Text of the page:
Artists demanding large spaces with full amenities are heading to the periphery of London and beyond.
Rosie Hastings and Hannah Quinlan, who will be working at a major museum in London later this year, have just moved into Thames-Side Studiosa site with 550 fully equipped fireplaces in Woolwich, on the southeastern edge of the city.
Hastings says she’s happy to be there, but her main frustration is the “lack of choice: that we didn’t choose to come here, it was forced on us, and we changed our lives. your own to match it.”
Quinlan added that people are “so alienated from the concept of just letting something exist, even if it’s not the most profitable thing.” That had to change, she added.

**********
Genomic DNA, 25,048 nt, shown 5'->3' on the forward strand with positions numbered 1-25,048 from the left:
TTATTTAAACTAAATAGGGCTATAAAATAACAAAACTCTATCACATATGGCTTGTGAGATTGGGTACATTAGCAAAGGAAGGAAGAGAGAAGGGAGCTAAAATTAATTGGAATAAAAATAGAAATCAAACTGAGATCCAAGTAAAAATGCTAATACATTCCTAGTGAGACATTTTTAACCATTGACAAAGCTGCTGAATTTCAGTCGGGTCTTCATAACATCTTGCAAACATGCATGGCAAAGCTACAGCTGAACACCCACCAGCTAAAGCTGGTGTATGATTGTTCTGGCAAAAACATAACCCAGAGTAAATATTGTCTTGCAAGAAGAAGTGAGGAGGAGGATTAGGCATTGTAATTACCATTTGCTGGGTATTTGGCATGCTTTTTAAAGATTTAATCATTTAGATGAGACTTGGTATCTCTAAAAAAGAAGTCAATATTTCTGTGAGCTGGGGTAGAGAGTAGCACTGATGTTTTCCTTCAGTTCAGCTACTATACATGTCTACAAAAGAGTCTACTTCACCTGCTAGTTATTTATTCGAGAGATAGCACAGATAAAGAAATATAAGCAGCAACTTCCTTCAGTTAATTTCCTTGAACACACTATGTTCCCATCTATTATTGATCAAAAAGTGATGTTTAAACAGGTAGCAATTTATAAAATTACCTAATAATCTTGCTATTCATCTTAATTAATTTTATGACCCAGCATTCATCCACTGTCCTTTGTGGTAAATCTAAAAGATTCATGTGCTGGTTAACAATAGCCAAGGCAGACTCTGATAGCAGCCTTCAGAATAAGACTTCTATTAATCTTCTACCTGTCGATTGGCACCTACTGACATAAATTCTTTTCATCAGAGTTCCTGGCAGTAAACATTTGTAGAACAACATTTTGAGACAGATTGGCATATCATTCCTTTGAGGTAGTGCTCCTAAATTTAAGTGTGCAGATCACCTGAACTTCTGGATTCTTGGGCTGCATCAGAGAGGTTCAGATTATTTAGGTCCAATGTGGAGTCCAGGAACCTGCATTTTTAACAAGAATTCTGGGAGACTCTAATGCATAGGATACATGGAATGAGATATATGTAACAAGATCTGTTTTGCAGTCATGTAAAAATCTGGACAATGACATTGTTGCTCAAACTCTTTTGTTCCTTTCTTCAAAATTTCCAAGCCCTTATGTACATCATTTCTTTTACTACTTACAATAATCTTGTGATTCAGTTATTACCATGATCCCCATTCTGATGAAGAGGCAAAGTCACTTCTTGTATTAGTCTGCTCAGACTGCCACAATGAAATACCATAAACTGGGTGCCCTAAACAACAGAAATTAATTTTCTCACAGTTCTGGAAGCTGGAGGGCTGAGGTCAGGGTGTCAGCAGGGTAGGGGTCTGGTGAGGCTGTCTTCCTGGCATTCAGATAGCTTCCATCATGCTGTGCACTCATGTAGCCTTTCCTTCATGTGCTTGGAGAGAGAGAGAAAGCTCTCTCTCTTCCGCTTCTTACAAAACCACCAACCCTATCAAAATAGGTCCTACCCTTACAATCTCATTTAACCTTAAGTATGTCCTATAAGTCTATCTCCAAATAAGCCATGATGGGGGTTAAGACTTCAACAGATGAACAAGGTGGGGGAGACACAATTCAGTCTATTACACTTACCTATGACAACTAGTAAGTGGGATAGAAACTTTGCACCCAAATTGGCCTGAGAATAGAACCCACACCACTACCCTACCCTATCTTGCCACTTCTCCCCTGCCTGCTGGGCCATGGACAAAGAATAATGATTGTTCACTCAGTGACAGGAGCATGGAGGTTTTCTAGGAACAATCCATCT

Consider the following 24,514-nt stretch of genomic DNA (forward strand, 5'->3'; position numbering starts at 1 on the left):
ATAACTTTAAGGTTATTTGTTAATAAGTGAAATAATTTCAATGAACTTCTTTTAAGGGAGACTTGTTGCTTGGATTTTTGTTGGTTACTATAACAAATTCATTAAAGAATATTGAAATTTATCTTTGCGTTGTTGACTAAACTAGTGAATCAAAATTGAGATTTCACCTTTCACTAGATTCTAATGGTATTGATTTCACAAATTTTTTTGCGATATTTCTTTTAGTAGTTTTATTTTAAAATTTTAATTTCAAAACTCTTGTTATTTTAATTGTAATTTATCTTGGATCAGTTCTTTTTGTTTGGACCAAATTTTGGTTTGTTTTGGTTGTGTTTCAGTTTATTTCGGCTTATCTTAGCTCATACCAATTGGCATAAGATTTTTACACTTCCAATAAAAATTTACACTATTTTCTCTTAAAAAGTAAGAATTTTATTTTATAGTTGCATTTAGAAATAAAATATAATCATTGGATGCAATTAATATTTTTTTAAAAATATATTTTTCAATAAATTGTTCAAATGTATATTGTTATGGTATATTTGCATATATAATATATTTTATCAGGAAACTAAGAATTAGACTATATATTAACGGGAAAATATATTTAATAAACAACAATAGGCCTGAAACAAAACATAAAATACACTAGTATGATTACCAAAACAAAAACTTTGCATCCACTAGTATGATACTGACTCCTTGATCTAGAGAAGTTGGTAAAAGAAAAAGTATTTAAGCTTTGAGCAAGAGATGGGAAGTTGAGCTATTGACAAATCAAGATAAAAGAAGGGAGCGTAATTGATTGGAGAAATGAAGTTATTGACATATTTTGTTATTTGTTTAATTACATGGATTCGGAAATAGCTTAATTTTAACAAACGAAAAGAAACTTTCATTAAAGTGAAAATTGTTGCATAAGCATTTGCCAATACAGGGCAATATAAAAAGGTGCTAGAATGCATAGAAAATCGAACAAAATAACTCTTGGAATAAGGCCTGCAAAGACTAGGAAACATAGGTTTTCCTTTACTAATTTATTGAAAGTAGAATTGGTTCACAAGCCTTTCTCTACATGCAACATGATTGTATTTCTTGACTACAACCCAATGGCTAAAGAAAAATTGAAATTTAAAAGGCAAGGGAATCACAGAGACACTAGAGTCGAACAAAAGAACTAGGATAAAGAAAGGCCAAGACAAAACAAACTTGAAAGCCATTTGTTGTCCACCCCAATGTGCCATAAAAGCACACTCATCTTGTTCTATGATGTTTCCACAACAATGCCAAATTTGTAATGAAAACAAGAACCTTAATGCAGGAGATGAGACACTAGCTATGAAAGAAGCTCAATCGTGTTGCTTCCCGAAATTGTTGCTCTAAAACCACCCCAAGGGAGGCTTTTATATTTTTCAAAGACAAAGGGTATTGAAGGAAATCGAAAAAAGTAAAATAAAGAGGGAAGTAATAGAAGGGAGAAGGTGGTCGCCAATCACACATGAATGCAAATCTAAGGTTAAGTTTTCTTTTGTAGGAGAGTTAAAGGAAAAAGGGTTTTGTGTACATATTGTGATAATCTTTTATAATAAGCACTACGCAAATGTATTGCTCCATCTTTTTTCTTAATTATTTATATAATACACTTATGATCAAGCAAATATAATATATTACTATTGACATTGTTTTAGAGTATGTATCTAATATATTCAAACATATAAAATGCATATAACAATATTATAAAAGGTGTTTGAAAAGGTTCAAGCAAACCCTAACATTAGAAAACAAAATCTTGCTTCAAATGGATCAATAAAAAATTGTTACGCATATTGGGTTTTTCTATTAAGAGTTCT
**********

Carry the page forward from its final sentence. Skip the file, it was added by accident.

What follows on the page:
Blazwick, director of the Whitechapel Gallery, expressed similar hope: some of London’s buildings and department stores closed during the pandemic will be turned into garment factories.
“Is this the moment where we can win that back, when we can really start to have an artistic presence back downtown?” she speaks. “I’m trying to make this exhibition a clearer call to developers and local governments everywhere: if you’re pushing art out of the city, do it like this. So at your own risk, because it means those cities will die.”
https://www.nytimes.com/2022/02/25/arts/dance/london-artist-studios.html A World Art Capital, With Few Places For Artists To Work